Knitting to robotics
 
From families to entrepreneurs, growing numbers of people are rolling up their sleeves and discovering how much easier it has become to make things with their hands.
 
The advent of community workshops, often called hackerspaces, allow like-minded people to collaborate on everything from knitting to drones and often provide
A 3-D printer is pictured at TechShop in the South of Market neighborhood in San Francisco, California, April 24, 2014.A 3-D printer is pictured at TechShop in the South of Market neighborhood in San Francisco, California, April 24, 2014.
x
A 3-D printer is pictured at TechShop in the South of Market neighborhood in San Francisco, California, April 24, 2014.
A 3-D printer is pictured at TechShop in the South of Market neighborhood in San Francisco, California, April 24, 2014.
industrial tools - including laser-cutters and 3-D printers - too expensive for most people to buy on their own.
 
TechShop, one of the largest in its field, charges members a monthly fee for classes and access to tools, and has grown to nine locations around the country and 6,000 members since its first outlet opened in 2006.
 
While hackerspaces have existed for years in Europe and are expanding in Asia, northern California's technology legacy has made it a maker mecca.
 
Today's do-it-yourselfers follow a storied tradition in the San Francisco Bay area, where amateurs dabbled with early radios a century ago and electronics enthusiasts in the 1970s formed the Homebrew Computer Club, a group whose members included Apple Inc. co-founder Steve Wozniak.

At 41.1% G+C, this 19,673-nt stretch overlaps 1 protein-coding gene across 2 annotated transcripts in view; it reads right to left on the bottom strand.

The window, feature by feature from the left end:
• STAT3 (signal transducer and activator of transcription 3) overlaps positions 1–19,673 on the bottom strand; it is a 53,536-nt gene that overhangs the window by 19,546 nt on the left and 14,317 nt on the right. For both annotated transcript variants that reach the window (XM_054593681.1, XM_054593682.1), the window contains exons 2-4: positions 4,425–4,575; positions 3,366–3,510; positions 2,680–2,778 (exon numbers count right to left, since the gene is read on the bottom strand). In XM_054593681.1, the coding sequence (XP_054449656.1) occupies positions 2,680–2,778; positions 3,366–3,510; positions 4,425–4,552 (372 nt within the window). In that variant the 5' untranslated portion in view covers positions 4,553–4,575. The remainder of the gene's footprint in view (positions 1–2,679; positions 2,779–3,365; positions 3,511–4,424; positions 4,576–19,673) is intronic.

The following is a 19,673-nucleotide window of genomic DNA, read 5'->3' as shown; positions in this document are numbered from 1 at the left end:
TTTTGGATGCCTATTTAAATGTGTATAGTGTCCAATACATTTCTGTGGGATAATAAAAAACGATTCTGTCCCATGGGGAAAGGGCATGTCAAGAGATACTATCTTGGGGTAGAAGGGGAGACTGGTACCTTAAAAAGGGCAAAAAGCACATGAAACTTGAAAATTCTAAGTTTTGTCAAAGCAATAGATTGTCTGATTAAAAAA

Maker festivals have become major venues for hobbyists to show off their projects and hob-nob. In 2006, 22,000 people descended on magazine publisher Maker Media's first “Maker Faire” in Silicon Valley, a cross between a science fair and jamboree for adults. Since then, its events have expanded across the United States and into Japan and Europe with a total of 530,000 attendees at affiliated fairs last year. The flagship annual shindig in San Mateo, California, is on May 17 and 18.
 
Most makers are hobbyists, but a handful sell their wares to friends or online and an even smaller group aspires to win backing from investors, or from crowdfunding sites such as Kickstarter or Indiegogo, to manufacture their products.
 
Take theater technician Andrew Rutter, who took laser-cutting classes through the maker community in San Francisco soon after immigrating from Britain in 2010.
 
He used his new skill to build a high-end 3-D printer and soon after launched Type A Machines, which has grown to 21 employees and sold over 500 of the devices, assembling many of them at a former Caterpillar factory.
 
“There is a large percentage of people out there who have ideas and want to make stuff, but they lack the training and access to equipment to do it,” the 33-year-old said.
 
Ann Miura-Ko, a self-professed tinkerer and partner at Floodgate, which invests in early-stage startups, believes nostalgia for the Valley days of old plays a role in the Maker boom.